External Validation is Over-Rated
"The unexamined life is not worth living." -Socrates
I find myself doing most of the examining of my life while driving, and this morning was no exception as I was on my way to my Saturday Master Mind group. My examining lit upon the subject of external validation.
As I drove east on Main Avenue this morning, I wondered why even as a 40-something "adult," I still sometimes realize I'm seeking outside myself for approval or acceptance. I know better, but sometimes I notice that I've made that mean more than it should.
For me the challenge - which I accept happily - is feeling what I feel without judgment. I remember as a kid and later as a young adult learning to stuff my feelings and think my way through every challenge. Consequently I became a great thinker - but I lost some of my empathy regarding others and myself during those years.
It's interesting how selective my memory is when reflecting on those years. I'm sure there were many and varied messages coming my way, but I seem to fixate on the memories of those comments that somehow implied I was wrong, or I shouldn't do or think or say or feel something I obviously felt compelled to do or think or say or feel. Why I gave up my own opinions to others during those years is beyond me now, but I did.
Now, with heightened awareness, I definitely KNOW better, but don't always DO better. Thus the dilemma.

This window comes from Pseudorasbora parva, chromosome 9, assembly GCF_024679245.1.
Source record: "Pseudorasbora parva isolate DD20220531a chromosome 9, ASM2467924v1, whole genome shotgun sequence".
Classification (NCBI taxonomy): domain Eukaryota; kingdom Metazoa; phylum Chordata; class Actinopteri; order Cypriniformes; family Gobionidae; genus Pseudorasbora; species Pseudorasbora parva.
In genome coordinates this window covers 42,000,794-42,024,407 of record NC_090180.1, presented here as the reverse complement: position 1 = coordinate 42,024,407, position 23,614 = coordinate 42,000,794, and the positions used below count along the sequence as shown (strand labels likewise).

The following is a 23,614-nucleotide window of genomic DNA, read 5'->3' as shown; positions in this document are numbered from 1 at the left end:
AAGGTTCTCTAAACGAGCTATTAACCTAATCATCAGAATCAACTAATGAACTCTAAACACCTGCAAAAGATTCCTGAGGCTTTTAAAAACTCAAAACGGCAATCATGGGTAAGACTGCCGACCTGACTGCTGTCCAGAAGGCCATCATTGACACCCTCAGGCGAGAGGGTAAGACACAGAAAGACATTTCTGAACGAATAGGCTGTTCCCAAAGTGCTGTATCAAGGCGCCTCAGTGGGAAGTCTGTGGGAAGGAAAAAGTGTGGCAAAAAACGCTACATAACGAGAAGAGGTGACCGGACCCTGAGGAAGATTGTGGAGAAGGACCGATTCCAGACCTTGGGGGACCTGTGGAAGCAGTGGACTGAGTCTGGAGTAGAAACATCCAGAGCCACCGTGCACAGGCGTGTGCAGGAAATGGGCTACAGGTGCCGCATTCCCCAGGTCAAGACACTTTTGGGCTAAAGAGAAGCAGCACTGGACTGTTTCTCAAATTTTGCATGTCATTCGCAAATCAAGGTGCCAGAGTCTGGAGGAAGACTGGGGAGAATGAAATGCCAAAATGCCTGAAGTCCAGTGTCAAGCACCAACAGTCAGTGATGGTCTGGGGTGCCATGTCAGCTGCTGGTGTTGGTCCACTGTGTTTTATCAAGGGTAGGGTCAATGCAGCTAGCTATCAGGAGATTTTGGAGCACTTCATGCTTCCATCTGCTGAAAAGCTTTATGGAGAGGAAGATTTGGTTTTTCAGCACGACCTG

Why do I still find myself at times looking for validation or appreciation or approval from people who can't - or don't know how - to give it? And why do I discount the many, many places I DO receive that appreciation and validation? And, the biggest question of all: why the need for external validation at all?
I find that I'm a verbal processor, so I am a huge fan (personally) of Master Minding: getting together on a regular basis with like-minded and like-hearted folks who I trust to listen objectively when I need to verbally process and give me honest feedback - and feedforward - when I request it (and even when I don't, but need it anyway!). It's not always easy for a recovering perfectionist to hear that I may not have it all figured out all the time, but that's what growth is all about.
Of course, the goal is to get to the point where questioning and processing is no longer necessary - to the point where knowing what I know is enough. But until that time, I'll trust that my own personal growth plan will give me more wisdom so that I can be the best coach and facilitator I can be. I understand more and more that that is one of my gifts, and I just want to be able to provide that for more and more individuals and organizations - and be well compensated for it - so together we really can change the world.
As we improve our communication skills at work and at home, more and more of us will get to that place of just knowing - where we don't have to work so hard to convince people of our point of view, but are open to learning from each other.
The process of waking up is a slow one for me, but gratefully it's a continuous one!
"Who looks outside, dreams; who looks inside, awakes." -Carl Jung